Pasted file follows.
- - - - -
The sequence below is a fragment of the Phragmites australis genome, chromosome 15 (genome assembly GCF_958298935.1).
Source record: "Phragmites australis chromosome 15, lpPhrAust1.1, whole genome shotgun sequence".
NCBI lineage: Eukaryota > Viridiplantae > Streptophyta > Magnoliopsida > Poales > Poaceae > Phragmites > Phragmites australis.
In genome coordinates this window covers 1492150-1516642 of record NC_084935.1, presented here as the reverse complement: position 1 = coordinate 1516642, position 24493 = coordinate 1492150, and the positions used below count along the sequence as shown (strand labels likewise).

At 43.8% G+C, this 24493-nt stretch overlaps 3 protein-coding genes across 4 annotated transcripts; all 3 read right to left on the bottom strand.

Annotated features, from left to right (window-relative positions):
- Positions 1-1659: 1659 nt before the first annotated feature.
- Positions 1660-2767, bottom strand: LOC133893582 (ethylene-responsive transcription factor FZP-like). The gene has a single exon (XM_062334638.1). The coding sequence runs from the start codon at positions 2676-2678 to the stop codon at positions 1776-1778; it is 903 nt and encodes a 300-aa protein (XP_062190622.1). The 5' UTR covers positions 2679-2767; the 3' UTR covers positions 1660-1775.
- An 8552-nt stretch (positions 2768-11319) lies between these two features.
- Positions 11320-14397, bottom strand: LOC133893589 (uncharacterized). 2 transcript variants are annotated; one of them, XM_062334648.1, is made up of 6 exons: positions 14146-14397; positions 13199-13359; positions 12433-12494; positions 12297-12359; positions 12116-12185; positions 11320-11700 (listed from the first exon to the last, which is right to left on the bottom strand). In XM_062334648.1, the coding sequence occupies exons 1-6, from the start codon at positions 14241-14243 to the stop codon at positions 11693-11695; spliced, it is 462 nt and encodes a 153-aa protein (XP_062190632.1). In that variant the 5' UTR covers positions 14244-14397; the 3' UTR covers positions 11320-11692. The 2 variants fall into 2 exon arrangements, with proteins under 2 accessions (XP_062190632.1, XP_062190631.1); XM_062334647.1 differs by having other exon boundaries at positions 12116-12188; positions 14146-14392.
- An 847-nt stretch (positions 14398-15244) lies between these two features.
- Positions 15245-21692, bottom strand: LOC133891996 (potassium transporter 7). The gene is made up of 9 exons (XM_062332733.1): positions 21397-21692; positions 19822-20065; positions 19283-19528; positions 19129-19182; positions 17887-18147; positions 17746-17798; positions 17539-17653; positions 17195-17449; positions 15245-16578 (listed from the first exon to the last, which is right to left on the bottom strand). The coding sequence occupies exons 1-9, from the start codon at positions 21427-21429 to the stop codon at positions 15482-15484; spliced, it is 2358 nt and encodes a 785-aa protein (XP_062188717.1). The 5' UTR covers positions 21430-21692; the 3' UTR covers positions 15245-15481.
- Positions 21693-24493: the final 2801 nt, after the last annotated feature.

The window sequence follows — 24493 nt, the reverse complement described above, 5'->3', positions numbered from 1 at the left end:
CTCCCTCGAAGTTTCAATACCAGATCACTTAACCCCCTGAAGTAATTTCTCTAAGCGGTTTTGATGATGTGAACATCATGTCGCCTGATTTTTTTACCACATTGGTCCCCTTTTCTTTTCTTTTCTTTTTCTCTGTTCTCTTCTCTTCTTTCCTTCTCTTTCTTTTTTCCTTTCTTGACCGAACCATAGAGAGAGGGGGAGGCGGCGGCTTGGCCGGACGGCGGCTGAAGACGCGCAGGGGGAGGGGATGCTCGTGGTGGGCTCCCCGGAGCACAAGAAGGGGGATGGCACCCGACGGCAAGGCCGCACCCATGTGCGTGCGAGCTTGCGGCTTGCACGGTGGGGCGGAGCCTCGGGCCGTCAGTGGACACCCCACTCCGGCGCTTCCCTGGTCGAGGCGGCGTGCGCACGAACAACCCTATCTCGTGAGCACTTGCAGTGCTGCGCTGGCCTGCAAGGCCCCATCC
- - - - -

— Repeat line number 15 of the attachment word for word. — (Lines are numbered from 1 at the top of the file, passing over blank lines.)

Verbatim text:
CTCCCTCGAAGTTTCAATACCAGATCACTTAACCCCCTGAAGTAATTTCTCTAAGCGGTTTTGATGATGTGAACATCATGTCGCCTGATTTTTTTACCACATTGGTCCCCTTTTCTTTTCTTTTCTTTTTCTCTGTTCTCTTCTCTTCTTTCCTTCTCTTTCTTTTTTCCTTTCTTGACCGAACCATAGAGAGAGGGGGAGGCGGCGGCTTGGCCGGACGGCGGCTGAAGACGCGCAGGGGGAGGGGATGCTCGTGGTGGGCTCCCCGGAGCACAAGAAGGGGGATGGCACCCGACGGCAAGGCCGCACCCATGTGCGTGCGAGCTTGCGGCTTGCACGGTGGGGCGGAGCCTCGGGCCGTCAGTGGACACCCCACTCCGGCGCTTCCCTGGTCGAGGCGGCGTGCGCACGAACAACCCTATCTCGTGAGCACTTGCAGTGCTGCGCTGGCCTGCAAGGCCCCATCC